This recipe appears in:Let Them Eat: Quick Ginger-Almond Cake
If you're ever on the lookout for a versatile cake recipe, one that is just as comfortable at afternoon tea as it is following your mom's famous roast beef, then look no further than this lovely ginger-almond number. It is moist and fulfilling, offering a good bit of protein from a healthy dose of almonds and a touch of spicy mystery thanks to the addition of ginger. It's a delightfully rich cake with a tender crumb, one that keeps well for up to four days in an airtight container.
This almond cake is simple to throw together, involving very few dishes almost no elbow grease. The key to its texture is to not overmix the batter once you've added the flour, which will cause the sticky gluten within the wheat to tighten up and become overly dense.
About the author: Stephanie Stiavetti is a writer and cookbook author in San Francisco. Stephanie's cookbook, Melt: the Art of Macaroni and Cheese, celebrates America's favorite dish by recreating it with small production, specialty cheeses. Her food blog, The Culinary Life, is a repository for all things comfort food related, from savory dinners to transcendental desserts.
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- 1 cup flour, sifted, divided
- 1 1/4 teaspoons baking powder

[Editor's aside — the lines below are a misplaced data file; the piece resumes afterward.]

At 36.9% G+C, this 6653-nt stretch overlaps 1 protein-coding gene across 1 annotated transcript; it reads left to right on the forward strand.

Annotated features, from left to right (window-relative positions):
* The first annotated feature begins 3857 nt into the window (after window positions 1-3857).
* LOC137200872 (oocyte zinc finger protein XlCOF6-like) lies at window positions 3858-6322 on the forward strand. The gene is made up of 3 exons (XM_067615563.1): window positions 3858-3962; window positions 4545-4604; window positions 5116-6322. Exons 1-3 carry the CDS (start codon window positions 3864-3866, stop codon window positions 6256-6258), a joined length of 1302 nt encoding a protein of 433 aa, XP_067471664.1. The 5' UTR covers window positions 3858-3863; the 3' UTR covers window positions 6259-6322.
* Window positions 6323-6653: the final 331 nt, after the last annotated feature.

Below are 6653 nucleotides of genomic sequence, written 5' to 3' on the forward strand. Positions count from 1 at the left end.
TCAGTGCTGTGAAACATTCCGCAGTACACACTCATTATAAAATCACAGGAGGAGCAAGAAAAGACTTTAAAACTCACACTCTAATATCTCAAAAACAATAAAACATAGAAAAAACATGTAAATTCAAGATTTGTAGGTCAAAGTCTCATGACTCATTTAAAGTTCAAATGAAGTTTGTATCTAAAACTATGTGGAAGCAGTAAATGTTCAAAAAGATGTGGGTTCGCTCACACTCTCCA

- 3/4 teaspoon salt
- 8 ounces almond paste
- 1-inch knob of ginger, minced
- 1 1/4 cups sugar
- 3/4 teaspoon cinnamon
- 3/4 cup butter, cut into chunks, at room temperature
- 1/4 cup almond butter
- 1/2 teaspoon almond extract
- 1/2 teaspoon vanilla extract
- 3 tablespoons sour cream
- 5 large eggs, at room temperature
- 1/3 cup sliced almonds
Preheat oven to 325°F. Grease and flour a deep 9-inch cake pan.
In a small bowl, combine 3/4 cup of the flour along with the baking powder and salt. Stir well and set aside.
Place the almond paste and ginger in a food processor and pulse four or five times. Add sugar, cinnamon, and the remaining 1/4 cup of flour, pulsing until the mixture is a sandy texture.
To the food processor add the butter, almond butter, almond extract, and vanilla extract. Process until the batter is fully combined, with a light, smooth texture.
Add the sour cream and pulse a few times, then add the eggs one at a time, pulsing six or seven times after each one. Be sure to scrape down the sides of the food processor, if necessary. Add half of the flour mixture and pulse four or five times. Add the rest of the flour mixture, mixing just until incorporated. Do not overmix.
Pour the batter into a cake pan and smooth with a spatula. Sprinkle the top with sliced almonds and bake for about 1 hour, or until the top is a nice golden brown and feels firm in the center. Slide a knife around the edges of the pan to loosen the cake, then allow the cake to cool in the pan.
Once the cake is cool, remove it from the pan and discard the parchment bottom. Serve sprinkled with more almonds, if you like.